Fergus Fleming, Author . Grove $26 (400p) ISBN 978-0-8021-1752-6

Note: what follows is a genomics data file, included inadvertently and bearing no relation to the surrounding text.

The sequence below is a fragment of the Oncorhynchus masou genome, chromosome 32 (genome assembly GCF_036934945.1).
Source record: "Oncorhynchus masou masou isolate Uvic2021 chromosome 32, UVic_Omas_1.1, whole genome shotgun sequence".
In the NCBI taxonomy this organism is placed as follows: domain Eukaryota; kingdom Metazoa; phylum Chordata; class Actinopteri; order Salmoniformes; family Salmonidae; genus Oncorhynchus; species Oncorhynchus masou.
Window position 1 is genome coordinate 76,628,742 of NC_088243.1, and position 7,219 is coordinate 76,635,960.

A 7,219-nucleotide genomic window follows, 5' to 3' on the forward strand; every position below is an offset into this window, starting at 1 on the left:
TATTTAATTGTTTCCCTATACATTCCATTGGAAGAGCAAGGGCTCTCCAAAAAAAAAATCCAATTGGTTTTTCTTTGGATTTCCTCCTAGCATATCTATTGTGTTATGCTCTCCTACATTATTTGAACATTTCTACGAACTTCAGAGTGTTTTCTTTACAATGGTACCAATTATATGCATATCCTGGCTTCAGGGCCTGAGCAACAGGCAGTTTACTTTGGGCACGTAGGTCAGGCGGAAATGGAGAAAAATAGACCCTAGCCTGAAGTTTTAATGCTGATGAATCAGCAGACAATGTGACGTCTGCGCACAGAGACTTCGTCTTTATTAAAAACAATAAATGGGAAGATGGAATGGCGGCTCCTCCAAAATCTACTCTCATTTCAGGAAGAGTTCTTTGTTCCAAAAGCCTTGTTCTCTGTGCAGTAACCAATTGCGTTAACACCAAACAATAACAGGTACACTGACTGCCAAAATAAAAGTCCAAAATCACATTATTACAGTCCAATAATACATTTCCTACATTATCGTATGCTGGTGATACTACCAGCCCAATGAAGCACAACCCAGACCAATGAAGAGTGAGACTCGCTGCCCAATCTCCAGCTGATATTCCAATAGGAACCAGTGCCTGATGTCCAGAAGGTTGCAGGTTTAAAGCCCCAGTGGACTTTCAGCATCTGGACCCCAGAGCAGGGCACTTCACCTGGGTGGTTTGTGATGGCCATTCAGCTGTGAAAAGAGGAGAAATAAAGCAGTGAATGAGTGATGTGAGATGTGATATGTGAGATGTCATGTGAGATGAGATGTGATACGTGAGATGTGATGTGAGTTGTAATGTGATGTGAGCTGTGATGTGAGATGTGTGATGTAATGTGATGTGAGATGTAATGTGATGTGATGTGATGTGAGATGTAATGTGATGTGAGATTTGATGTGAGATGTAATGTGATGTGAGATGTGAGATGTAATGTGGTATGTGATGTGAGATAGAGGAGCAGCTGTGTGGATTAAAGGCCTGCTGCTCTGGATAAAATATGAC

Adventure writer and historian Fleming (Barrow's Boys, etc.) turns to French colonial Africa for his latest chronicle of historical (mis)adventure. His meticulous research and fascination with the physical hardships faced by men bent on discovery and conquest are on impressive display. Following the sometimes parallel, sometimes intertwining biographies of Charles de Foucauld and Henri Laperrine, Fleming reconstructs the French colonial crusade in northern Africa that began with France's conquest of Algeria in 1830. Following a series of disgraces in the imperialist race, France needed the Sahara to resurrect its honor on the world's stage. Fleming concludes, "France was conquering Africa just for the sake of it." Foucauld and Laperrine met as soldiers during the Bou-Amama war in Algeria in 1881, and while Laperrine became a career soldier and Foucauld matured from a hedonistic womanizer into an evangelical ascetic, they remained friends until Foucauld's assassination by Muslim fundamentalists in 1916. Until their deaths (Laperrine died of thirst amid the dunes after a plane crash), the two men dedicated themselves to France's cause with zeal. As Fleming writes, "Evangelization was the mortar that imperialists hoped would turn the desert from conquered territory to complaisant colony," and while Foucauld became "a pawn in the colonial game," Fleming recognizes that most likely "he used the military as much as they used him." What emerges most notably from this dense, detailed history is Fleming's description of the colonialists flirting time and time again with a desert seemingly inimical to human life. As Fleming concludes, "The tragedy of their existences lay not so much in time as in landscape... the Sahara was the same after their deaths as before." 3 maps. Agent, Gillon Aitken.(Nov.)